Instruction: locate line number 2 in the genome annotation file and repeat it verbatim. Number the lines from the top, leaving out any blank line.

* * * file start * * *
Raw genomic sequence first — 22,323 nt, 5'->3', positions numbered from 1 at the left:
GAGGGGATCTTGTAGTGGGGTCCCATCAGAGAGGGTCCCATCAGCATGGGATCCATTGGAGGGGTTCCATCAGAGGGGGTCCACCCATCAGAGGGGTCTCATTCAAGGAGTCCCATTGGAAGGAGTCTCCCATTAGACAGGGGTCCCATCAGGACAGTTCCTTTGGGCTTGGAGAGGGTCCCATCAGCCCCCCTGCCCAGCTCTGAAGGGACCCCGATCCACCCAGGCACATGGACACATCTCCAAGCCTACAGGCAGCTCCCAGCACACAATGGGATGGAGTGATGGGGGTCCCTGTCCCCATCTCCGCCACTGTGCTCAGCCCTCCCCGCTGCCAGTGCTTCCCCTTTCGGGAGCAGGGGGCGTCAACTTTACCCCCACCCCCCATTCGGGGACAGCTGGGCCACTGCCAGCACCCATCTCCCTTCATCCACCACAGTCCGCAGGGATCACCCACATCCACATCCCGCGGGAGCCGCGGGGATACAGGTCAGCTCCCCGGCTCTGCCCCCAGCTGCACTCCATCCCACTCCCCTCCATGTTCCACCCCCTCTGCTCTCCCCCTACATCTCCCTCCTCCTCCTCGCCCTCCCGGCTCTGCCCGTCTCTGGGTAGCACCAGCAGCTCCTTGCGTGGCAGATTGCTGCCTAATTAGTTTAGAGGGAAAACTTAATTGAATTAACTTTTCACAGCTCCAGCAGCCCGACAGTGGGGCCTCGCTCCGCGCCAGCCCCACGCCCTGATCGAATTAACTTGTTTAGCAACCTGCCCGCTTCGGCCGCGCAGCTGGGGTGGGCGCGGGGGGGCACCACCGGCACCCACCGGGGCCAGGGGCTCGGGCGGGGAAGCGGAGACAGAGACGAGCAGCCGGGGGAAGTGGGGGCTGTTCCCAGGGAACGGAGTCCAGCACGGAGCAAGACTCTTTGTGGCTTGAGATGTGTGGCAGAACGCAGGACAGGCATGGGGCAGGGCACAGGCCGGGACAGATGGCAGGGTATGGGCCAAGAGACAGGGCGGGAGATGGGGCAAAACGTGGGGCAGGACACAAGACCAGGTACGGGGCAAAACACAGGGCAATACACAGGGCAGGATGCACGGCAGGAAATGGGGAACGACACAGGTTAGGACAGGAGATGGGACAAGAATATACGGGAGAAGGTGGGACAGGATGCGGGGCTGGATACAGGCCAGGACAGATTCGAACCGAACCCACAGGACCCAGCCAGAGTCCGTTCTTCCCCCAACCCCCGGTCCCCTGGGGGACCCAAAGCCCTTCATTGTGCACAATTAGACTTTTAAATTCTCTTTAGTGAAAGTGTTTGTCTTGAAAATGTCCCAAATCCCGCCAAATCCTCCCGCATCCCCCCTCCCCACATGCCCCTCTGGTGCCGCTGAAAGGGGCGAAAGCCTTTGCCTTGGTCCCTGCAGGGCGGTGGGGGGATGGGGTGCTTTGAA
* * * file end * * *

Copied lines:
GAGGGGATCTTGTAGTGGGGTCCCATCAGAGAGGGTCCCATCAGCATGGGATCCATTGGAGGGGTTCCATCAGAGGGGGTCCACCCATCAGAGGGGTCTCATTCAAGGAGTCCCATTGGAAGGAGTCTCCCATTAGACAGGGGTCCCATCAGGACAGTTCCTTTGGGCTTGGAGAGGGTCCCATCAGCCCCCCTGCCCAGCTCTGAAGGGACCCCGATCCACCCAGGCACATGGACACATCTCCAAGCCTACAGGCAGCTCCCAGCACACAATGGGATGGAGTGATGGGGGTCCCTGTCCCCATCTCCGCCACTGTGCTCAGCCCTCCCCGCTGCCAGTGCTTCCCCTTTCGGGAGCAGGGGGCGTCAACTTTACCCCCACCCCCCATTCGGGGACAGCTGGGCCACTGCCAGCACCCATCTCCCTTCATCCACCACAGTCCGCAGGGATCACCCACATCCACATCCCGCGGGAGCCGCGGGGATACAGGTCAGCTCCCCGGCTCTGCCCCCAGCTGCACTCCATCCCACTCCCCTCCATGTTCCACCCCCTCTGCTCTCCCCCTACATCTCCCTCCTCCTCCTCGCCCTCCCGGCTCTGCCCGTCTCTGGGTAGCACCAGCAGCTCCTTGCGTGGCAGATTGCTGCCTAATTAGTTTAGAGGGAAAACTTAATTGAATTAACTTTTCACAGCTCCAGCAGCCCGACAGTGGGGCCTCGCTCCGCGCCAGCCCCACGCCCTGATCGAATTAACTTGTTTAGCAACCTGCCCGCTTCGGCCGCGCAGCTGGGGTGGGCGCGGGGGGGCACCACCGGCACCCACCGGGGCCAGGGGCTCGGGCGGGGAAGCGGAGACAGAGACGAGCAGCCGGGGGAAGTGGGGGCTGTTCCCAGGGAACGGAGTCCAGCACGGAGCAAGACTCTTTGTGGCTTGAGATGTGTGGCAGAACGCAGGACAGGCATGGGGCAGGGCACAGGCCGGGACAGATGGCAGGGTATGGGCCAAGAGACAGGGCGGGAGATGGGGCAAAACGTGGGGCAGGACACAAGACCAGGTACGGGGCAAAACACAGGGCAATACACAGGGCAGGATGCACGGCAGGAAATGGGGAACGACACAGGTTAGGACAGGAGATGGGACAAGAATATACGGGAGAAGGTGGGACAGGATGCGGGGCTGGATACAGGCCAGGACAGATTCGAACCGAACCCACAGGACCCAGCCAGAGTCCGTTCTTCCCCCAACCCCCGGTCCCCTGGGGGACCCAAAGCCCTTCATTGTGCACAATTAGACTTTTAAATTCTCTTTAGTGAAAGTGTTTGTCTTGAAAATGTCCCAAATCCCGCCAAATCCTCCCGCATCCCCCCTCCCCACATGCCCCTCTGGTGCCGCTGAAAGGGGCGAAAGCCTTTGCCTTGGTCCCTGCAGGGCGGTGGGGGGATGGGGTGCTTTGAA